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Recently, I have been sent a network trace file to analyze. The common complains were related poor (slow) TCP performance. After examining the trace file in detail, I found the culprit was TCP Zero Window packets.
What is TCP Zero Window?
In previous article (https://www.golinuxcloud.com/tcp-receive-window/), I have explained what a TCP receive window is. TCP zero window is a mechanism used to control the data flow. When receiver gets overwhelmed by sender, it can reduce its receive window. If it fills, the receiver reduces the receive window to zero which simply means that “I am full, please do not send any more data”. The sender will not send any data until the receiver frees (processes) the data in the receive window (TCP buffer). Once the buffer gets empty, the receiver increases (updates) the receive window and informs the sender that it has a free buffer to store some data.
Assume we have a sender and a receiver exchanging data like figures below. I will overview TCP zero window in a couple of steps.
Step-1: Zero window only happens when TCP is used as the transport protocol. There is no such thing in UDP. During TCP 3way handshaking both the sender and the receiver advertise their receive window. As seen below, the receiver sets its receive window to 4 bytes. The same goes for the sender. For sake of simplicity, each cell represents a byte. At the start, both of the buffers are fully free.
Step-2: The application on the sender delivers 4 bytes to the sender’s buffer and the sender sends one of them to the receiver like below. The receiver stores the data in its buffer and acknowledges the sender with the window size of 3.
Step-3: The sender puts another byte on the fly, freeing its buffer one more byte. As soon as the receiver gets the data, it places it in one of the free cells and lets the sender know there are only two cells left free with setting receive window to 2.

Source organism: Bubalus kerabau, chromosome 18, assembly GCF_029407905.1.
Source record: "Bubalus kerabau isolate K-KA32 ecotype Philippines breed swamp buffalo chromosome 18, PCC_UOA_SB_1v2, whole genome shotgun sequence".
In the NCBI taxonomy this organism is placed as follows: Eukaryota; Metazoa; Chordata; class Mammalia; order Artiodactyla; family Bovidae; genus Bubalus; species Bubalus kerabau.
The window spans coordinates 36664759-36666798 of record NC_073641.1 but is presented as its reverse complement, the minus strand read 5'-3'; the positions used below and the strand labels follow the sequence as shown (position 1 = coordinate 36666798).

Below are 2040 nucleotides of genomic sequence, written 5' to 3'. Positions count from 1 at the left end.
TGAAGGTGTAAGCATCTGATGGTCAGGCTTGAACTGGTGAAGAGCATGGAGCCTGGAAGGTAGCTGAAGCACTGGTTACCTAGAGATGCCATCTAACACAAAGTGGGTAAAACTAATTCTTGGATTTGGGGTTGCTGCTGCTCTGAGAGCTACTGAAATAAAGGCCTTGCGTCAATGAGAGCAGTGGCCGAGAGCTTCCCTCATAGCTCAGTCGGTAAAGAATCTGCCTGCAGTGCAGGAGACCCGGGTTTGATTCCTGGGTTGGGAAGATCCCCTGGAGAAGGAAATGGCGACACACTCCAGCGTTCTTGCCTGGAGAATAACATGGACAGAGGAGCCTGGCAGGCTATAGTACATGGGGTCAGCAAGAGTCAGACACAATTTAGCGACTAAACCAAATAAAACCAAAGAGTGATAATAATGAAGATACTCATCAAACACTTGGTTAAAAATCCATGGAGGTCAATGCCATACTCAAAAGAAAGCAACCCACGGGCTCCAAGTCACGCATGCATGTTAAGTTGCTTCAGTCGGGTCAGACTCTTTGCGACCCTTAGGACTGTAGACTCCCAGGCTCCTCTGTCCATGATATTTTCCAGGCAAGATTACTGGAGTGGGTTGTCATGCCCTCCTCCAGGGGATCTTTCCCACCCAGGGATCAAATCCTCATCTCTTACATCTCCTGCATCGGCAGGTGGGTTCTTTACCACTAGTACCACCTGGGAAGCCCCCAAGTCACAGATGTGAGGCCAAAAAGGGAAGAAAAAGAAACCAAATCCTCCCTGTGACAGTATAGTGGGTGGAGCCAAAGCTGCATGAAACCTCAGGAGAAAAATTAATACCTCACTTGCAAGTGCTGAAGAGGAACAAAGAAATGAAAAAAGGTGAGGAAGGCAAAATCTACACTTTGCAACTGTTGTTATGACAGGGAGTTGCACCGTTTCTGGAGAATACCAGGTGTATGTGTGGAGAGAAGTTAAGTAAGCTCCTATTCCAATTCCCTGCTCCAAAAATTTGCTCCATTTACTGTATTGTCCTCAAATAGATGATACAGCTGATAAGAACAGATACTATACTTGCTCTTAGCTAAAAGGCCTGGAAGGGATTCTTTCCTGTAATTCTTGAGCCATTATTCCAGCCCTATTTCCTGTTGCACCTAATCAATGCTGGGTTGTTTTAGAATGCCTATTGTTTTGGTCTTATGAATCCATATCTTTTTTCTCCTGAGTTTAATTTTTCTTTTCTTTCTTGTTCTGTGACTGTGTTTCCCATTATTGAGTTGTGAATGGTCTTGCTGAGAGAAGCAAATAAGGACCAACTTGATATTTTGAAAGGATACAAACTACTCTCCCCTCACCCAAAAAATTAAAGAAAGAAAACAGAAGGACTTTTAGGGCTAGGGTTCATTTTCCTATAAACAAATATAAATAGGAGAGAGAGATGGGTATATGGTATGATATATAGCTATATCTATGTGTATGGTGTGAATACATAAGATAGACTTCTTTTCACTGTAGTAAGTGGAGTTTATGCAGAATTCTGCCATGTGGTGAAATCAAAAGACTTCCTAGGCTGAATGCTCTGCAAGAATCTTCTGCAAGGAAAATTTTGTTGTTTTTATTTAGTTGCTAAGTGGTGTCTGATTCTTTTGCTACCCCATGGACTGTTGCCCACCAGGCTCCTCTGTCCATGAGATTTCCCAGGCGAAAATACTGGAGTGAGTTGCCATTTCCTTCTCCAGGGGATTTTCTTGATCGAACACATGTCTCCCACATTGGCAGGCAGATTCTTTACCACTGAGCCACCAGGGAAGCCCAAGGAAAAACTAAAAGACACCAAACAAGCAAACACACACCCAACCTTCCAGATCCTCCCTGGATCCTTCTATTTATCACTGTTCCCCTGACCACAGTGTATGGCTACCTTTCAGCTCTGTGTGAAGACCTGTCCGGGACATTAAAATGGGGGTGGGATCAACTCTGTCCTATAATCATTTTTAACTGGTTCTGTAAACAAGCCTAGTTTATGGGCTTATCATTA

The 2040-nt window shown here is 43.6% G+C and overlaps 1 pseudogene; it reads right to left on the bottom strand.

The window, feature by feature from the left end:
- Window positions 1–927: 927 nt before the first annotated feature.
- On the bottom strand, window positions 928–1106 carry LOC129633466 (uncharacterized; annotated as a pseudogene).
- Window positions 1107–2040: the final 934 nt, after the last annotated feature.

Step-4: The same pattern happens here as well.
Step-5: In this step, the sender sends the last byte in the buffer to the receiver. The receiver stores the data in its buffer. As seen below, the receiver’s application has not emptied the buffer. Because of that, there is no room for storing more data in the buffer, the receiver has to inform the server to stop sending more data with setting its receive window to zero. Once the sender sees the zero window, it stops sending data until the receiver increasing its receive window.
Step-6: The application on the server delivers some data to TCP and the data is stored in the buffer. Since the sender has not gotten any window update from the receiver, it has to wait without sending any data. This causes a delay in the network. As a result, the clients experience a slow network.
Step-7: The receiver frees 3 cells (bytes) and lets the server know that. After this step, the server will continue to send the data.
Analyzing TCP Zero Window in Wireshark
Zero window generally happens when there is heavy data exchange between the parts and low resources to consume. It is not easy to reproduce a TCP window zero event in a lab, so I will use Curl tool to cause a TCP zero window. It provides rate limiting by specifying the maximum upload and download transfer rate.